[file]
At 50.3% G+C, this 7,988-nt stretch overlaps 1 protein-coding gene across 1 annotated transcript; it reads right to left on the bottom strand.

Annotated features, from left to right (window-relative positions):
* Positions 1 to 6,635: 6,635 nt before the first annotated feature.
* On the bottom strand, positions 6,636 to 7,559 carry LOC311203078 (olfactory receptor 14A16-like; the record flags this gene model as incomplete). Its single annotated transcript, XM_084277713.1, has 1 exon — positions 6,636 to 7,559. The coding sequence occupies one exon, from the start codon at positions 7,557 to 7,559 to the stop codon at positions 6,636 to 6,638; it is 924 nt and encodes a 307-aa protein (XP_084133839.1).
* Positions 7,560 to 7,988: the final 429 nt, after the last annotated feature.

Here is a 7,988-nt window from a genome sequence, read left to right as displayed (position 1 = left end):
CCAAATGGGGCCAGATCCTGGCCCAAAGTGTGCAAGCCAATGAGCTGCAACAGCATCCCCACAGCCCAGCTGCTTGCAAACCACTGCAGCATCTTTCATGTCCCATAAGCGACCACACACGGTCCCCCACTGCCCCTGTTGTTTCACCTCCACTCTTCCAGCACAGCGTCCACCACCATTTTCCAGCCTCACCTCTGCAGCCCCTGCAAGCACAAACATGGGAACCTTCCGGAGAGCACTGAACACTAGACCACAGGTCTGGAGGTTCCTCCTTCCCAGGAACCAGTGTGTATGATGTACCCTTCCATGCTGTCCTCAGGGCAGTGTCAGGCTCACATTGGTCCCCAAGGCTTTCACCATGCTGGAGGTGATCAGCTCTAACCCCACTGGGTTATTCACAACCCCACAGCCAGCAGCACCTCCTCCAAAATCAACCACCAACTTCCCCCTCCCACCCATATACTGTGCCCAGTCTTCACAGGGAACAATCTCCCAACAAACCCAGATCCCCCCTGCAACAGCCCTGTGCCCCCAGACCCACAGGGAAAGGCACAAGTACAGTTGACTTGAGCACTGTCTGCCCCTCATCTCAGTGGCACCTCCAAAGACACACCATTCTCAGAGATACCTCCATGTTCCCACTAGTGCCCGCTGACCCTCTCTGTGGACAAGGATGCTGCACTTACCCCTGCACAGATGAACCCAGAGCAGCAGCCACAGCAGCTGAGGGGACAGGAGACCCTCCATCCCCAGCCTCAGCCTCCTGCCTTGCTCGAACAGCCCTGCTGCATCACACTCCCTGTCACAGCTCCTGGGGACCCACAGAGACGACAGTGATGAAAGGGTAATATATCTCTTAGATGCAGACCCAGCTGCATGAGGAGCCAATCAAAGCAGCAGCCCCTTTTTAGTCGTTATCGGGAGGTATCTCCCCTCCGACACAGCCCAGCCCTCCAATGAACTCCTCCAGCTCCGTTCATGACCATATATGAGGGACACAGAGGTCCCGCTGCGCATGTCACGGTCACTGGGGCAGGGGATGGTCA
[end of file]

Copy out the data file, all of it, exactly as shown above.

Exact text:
At 50.3% G+C, this 7,988-nt stretch overlaps 1 protein-coding gene across 1 annotated transcript; it reads right to left on the bottom strand.

Annotated features, from left to right (window-relative positions):
* Positions 1 to 6,635: 6,635 nt before the first annotated feature.
* On the bottom strand, positions 6,636 to 7,559 carry LOC311203078 (olfactory receptor 14A16-like; the record flags this gene model as incomplete). Its single annotated transcript, XM_084277713.1, has 1 exon — positions 6,636 to 7,559. The coding sequence occupies one exon, from the start codon at positions 7,557 to 7,559 to the stop codon at positions 6,636 to 6,638; it is 924 nt and encodes a 307-aa protein (XP_084133839.1).
* Positions 7,560 to 7,988: the final 429 nt, after the last annotated feature.

Here is a 7,988-nt window from a genome sequence, read left to right as displayed (position 1 = left end):
CCAAATGGGGCCAGATCCTGGCCCAAAGTGTGCAAGCCAATGAGCTGCAACAGCATCCCCACAGCCCAGCTGCTTGCAAACCACTGCAGCATCTTTCATGTCCCATAAGCGACCACACACGGTCCCCCACTGCCCCTGTTGTTTCACCTCCACTCTTCCAGCACAGCGTCCACCACCATTTTCCAGCCTCACCTCTGCAGCCCCTGCAAGCACAAACATGGGAACCTTCCGGAGAGCACTGAACACTAGACCACAGGTCTGGAGGTTCCTCCTTCCCAGGAACCAGTGTGTATGATGTACCCTTCCATGCTGTCCTCAGGGCAGTGTCAGGCTCACATTGGTCCCCAAGGCTTTCACCATGCTGGAGGTGATCAGCTCTAACCCCACTGGGTTATTCACAACCCCACAGCCAGCAGCACCTCCTCCAAAATCAACCACCAACTTCCCCCTCCCACCCATATACTGTGCCCAGTCTTCACAGGGAACAATCTCCCAACAAACCCAGATCCCCCCTGCAACAGCCCTGTGCCCCCAGACCCACAGGGAAAGGCACAAGTACAGTTGACTTGAGCACTGTCTGCCCCTCATCTCAGTGGCACCTCCAAAGACACACCATTCTCAGAGATACCTCCATGTTCCCACTAGTGCCCGCTGACCCTCTCTGTGGACAAGGATGCTGCACTTACCCCTGCACAGATGAACCCAGAGCAGCAGCCACAGCAGCTGAGGGGACAGGAGACCCTCCATCCCCAGCCTCAGCCTCCTGCCTTGCTCGAACAGCCCTGCTGCATCACACTCCCTGTCACAGCTCCTGGGGACCCACAGAGACGACAGTGATGAAAGGGTAATATATCTCTTAGATGCAGACCCAGCTGCATGAGGAGCCAATCAAAGCAGCAGCCCCTTTTTAGTCGTTATCGGGAGGTATCTCCCCTCCGACACAGCCCAGCCCTCCAATGAACTCCTCCAGCTCCGTTCATGACCATATATGAGGGACACAGAGGTCCCGCTGCGCATGTCACGGTCACTGGGGCAGGGGATGGTCA